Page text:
I’m so happy TikTok Live brought us together, Mustard — I very much relish the joy you spread in the comment section. It’s funny, because I often find the algorithmic aspects of the online world to be so exhausting: trying to get attention amidst the vast sea of creators out there on the great wide web is totally time consuming and can lead to a lot of self-doubt, especially when you’re proud of the work you create and feel it’s not being pushed out to the hoards of consumers who you imagine might enjoy it. But I love going on TikTok Live with strangers and getting them to live-react to my music: it’s fun for me and for my followers who are watching along, since we all obviously think the stuff is good and are eager to see if other people wanna join our small but mighty online family. The biggest piece of advice I would give to other independent musicians who are using these platforms is that while it can be fun to chase trends and do whatever’s popular, you’ve gotta be putting out content (hopefully constantly!) that’s exciting to you. If that’s the trends, awesome! But if it’s not then it’s not. And if TikTok or any social media platforms aren’t for you either, that’s totally fine too. I can guarantee there’s a brilliant artist in the middle of nowhere right now who isn’t on TikTok who’s making some profound music that we’ll all end up hearing, simply because it’ll be exciting enough to cut through the noise once it’s released into the world. We don’t need likes to determine the value of good work.

Your first single “KNOCKOUT” was inspired by self-reflection. Is this something common humans do? Has this self-reflection followed you with your more recent singles?

Well, like anybody else there are days when I don’t want to get out of bed; moments when my mental health gets the better of me and I just can’t put on the game face. But the thing that I love about music and all caps TUCKER (who is definitely an idealized version of initial caps Tucker) is that they both provide me the chance to be the person that I aspire to be: the version of myself who’s daring enough to put his name in all caps and put songs into the world about owning his power. I try to channel this energy in all of my songs.

In “NO COMPARISON“ you declare that you know your worth (“and that’s a fact!”) For other humans who may not know theirs yet, or lack confidence, what advice would you give them?

I think we all have the opportunity to declare that we’re unstoppable forces, because the reality is that while there are so many things that unite us all as human beings, we’re all simultaneously unique individuals for whom there’s NO COMPARISON. Every day is a day during which we can condiment — I mean compliment! — ourselves.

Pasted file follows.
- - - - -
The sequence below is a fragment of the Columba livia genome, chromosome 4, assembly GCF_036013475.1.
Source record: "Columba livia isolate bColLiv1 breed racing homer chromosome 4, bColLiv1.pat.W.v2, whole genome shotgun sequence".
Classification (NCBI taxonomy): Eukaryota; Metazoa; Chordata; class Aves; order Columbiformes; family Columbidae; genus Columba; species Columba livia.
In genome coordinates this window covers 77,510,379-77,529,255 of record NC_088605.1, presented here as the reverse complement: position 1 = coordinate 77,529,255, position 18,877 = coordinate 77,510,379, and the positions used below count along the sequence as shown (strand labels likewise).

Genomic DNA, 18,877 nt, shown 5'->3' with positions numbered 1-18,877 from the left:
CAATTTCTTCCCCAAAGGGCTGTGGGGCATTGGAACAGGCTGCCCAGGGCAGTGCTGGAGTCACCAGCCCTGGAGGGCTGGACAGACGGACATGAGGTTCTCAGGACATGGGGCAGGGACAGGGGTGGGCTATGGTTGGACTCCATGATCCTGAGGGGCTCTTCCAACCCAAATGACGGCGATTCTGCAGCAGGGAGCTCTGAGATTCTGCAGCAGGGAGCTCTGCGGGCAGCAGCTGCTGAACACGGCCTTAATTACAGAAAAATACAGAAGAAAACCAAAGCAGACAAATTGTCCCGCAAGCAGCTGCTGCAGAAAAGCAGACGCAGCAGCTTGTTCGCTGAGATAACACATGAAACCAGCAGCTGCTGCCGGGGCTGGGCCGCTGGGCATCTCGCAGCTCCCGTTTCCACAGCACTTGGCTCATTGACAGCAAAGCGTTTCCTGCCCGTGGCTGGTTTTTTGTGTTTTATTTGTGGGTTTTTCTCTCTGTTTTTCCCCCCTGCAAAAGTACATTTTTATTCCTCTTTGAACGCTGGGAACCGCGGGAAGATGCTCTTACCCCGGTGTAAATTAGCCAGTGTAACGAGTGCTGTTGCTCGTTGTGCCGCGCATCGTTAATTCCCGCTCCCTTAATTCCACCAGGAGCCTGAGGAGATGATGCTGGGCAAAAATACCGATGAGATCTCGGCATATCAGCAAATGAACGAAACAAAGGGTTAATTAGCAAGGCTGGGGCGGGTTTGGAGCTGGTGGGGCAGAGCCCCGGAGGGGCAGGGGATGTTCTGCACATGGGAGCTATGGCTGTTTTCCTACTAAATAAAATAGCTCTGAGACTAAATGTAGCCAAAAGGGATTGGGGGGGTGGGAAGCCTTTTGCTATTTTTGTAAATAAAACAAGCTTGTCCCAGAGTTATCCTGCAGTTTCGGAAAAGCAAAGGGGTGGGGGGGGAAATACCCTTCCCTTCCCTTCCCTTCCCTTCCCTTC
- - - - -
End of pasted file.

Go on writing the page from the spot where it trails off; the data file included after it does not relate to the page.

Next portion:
Mustard loves the statement you make on your newest single “MANIPULATORS” — love is love is love is love. Could you elaborate more on that? What inspired this single?

I wrote the lyrics of “MANIPULATORS” with my pal and collaborator Lily Lane. When we got together for the session we were talking about how a true manipulator is someone who’s capable of saying one thing on the surface when their actions indicate the opposite: some people preach “love is love is love is love,” but some of those same people in time can prove that “love’s not what [they’re] made of.” “MANIPULATORS” is a song about cutting toxic strings from people who attempt to control you. When I’ve done so in my life, and especially when I’ve put it into song, it’s helped me cope with the aftermath of abuse and find a way to healthily move forward. My hope is that this song becomes part of the empowering soundtrack for listeners who are going through something similar.

Besides creating your own music, you also write and produce for other independent musicians, such as Eden Gates. What is this process like? Does this help your own creative process?

I love writing for Eden and other independent artists like Yianna, Brad Gibson, and many other fabulous talents. What I love about indie artists is that we’re all in it because we really love music and collaborating with each other. Every process is different depending on the artist, but I find that regardless of who I’m working with I come at each song with the aim of creating singable tunes with relatable words. Melodically, I’d like to think I create top-lines that sound accessible, memorable, and ear-catching. My goal is to write songs that can compete in today’s commercial landscape while expressing how we all love in a rapidly changing world. To me that’s what interesting music is really about.

Do you have any upcoming projects you’d like to share?

I’ve got more music coming out very soon — follow me on my socials and anywhere you listen to music for updates!

Where can readers listen to your music?

I’ve got music available on all streaming platforms! And Mustard, I mustard-mit that this has been a highlight of my musical journey. Thank you again for having me!